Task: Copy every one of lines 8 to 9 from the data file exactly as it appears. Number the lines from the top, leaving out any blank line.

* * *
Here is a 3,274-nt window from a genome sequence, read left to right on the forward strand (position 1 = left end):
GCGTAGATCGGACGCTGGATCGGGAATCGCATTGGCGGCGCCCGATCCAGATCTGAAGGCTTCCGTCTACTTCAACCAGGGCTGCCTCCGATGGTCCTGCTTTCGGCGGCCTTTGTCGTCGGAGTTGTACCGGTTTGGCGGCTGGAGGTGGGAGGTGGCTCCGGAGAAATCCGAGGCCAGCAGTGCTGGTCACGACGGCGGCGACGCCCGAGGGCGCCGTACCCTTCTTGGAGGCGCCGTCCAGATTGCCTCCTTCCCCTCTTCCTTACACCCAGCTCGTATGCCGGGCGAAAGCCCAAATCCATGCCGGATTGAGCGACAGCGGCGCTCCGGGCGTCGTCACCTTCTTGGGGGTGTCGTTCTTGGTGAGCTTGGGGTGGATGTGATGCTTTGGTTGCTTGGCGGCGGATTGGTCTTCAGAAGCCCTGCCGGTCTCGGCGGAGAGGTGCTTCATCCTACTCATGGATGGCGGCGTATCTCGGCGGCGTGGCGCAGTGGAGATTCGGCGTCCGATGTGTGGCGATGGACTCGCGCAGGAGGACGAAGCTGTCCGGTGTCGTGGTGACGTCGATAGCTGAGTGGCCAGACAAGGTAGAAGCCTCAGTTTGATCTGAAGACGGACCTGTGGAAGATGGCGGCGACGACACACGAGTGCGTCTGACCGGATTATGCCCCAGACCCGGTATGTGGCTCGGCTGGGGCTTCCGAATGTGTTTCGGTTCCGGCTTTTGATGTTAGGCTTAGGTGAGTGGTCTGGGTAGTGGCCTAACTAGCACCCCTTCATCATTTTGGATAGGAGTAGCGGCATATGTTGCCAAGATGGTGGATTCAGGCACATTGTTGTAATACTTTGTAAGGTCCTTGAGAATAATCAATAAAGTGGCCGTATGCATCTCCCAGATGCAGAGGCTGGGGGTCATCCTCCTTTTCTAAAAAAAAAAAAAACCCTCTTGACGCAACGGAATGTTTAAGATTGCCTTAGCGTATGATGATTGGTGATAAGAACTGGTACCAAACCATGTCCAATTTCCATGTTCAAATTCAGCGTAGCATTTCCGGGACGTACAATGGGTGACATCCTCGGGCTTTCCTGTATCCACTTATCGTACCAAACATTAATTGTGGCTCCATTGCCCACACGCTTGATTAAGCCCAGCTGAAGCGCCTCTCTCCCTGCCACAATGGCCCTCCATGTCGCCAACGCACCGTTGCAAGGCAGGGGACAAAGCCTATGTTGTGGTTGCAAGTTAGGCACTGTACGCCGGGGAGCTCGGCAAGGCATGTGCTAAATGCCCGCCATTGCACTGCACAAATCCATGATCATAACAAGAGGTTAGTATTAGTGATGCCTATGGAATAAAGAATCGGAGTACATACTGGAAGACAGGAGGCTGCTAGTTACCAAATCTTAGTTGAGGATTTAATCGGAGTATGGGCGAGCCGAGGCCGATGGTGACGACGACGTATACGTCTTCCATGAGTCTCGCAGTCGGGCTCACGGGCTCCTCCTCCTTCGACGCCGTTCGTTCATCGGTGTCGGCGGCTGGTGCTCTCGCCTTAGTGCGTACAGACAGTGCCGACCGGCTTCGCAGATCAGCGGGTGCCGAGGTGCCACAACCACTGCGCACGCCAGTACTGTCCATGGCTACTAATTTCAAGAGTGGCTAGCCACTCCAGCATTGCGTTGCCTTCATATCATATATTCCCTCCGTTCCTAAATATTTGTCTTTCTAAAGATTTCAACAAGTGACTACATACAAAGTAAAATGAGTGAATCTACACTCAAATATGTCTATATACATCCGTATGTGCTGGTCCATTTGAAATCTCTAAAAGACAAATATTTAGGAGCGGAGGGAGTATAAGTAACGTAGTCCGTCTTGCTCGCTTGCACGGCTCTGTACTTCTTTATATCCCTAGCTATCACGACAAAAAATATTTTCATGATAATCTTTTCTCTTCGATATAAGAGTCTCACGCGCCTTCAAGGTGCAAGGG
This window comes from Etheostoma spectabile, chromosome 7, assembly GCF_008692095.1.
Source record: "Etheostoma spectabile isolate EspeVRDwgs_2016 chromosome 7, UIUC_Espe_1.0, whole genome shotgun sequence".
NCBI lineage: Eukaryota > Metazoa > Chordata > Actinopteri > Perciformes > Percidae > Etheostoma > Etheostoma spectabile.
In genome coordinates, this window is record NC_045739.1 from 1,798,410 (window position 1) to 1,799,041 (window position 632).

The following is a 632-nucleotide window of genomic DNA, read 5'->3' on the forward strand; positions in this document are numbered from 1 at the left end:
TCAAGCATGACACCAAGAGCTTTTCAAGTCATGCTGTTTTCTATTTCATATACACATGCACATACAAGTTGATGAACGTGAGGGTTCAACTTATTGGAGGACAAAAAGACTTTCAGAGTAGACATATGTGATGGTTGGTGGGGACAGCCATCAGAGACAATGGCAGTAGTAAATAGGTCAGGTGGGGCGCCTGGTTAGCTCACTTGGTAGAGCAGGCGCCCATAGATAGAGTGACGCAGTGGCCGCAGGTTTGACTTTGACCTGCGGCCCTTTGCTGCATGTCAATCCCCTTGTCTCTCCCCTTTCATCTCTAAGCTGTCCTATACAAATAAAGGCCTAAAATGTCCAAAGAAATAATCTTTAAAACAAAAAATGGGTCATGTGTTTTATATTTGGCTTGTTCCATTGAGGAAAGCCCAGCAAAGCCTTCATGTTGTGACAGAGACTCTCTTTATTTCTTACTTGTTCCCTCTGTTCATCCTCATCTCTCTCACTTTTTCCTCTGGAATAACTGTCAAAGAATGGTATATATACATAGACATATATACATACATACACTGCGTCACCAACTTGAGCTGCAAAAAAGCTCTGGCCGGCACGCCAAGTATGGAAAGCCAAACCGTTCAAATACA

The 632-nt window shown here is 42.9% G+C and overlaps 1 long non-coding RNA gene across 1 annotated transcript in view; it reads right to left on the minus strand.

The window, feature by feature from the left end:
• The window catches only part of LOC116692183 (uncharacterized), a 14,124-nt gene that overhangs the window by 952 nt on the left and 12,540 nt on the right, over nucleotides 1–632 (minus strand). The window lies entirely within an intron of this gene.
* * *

TCAAGCATGACACCAAGAGCTTTTCAAGTCATGCTGTTTTCTATTTCATATACACATGCACATACAAGTTGATGAACGTGAGGGTTCAACTTATTGGAGGACAAAAAGACTTTCAGAGTAGACATATGTGATGGTTGGTGGGGACAGCCATCAGAGACAATGGCAGTAGTAAATAGGTCAGGTGGGGCGCCTGGTTAGCTCACTTGGTAGAGCAGGCGCCCATAGATAGAGTGACGCAGTGGCCGCAGGTTTGACTTTGACCTGCGGCCCTTTGCTGCATGTCAATCCCCTTGTCTCTCCCCTTTCATCTCTAAGCTGTCCTATACAAATAAAGGCCTAAAATGTCCAAAGAAATAATCTTTAAAACAAAAAATGGGTCATGTGTTTTATATTTGGCTTGTTCCATTGAGGAAAGCCCAGCAAAGCCTTCATGTTGTGACAGAGACTCTCTTTATTTCTTACTTGTTCCCTCTGTTCATCCTCATCTCTCTCACTTTTTCCTCTGGAATAACTGTCAAAGAATGGTATATATACATAGACATATATACATACATACACTGCGTCACCAACTTGAGCTGCAAAAAAGCTCTGGCCGGCACGCCAAGTATGGAAAGCCAAACCGTTCAAATACA

The 632-nt window shown here is 42.9% G+C and overlaps 1 long non-coding RNA gene across 1 annotated transcript in view; it reads right to left on the minus strand.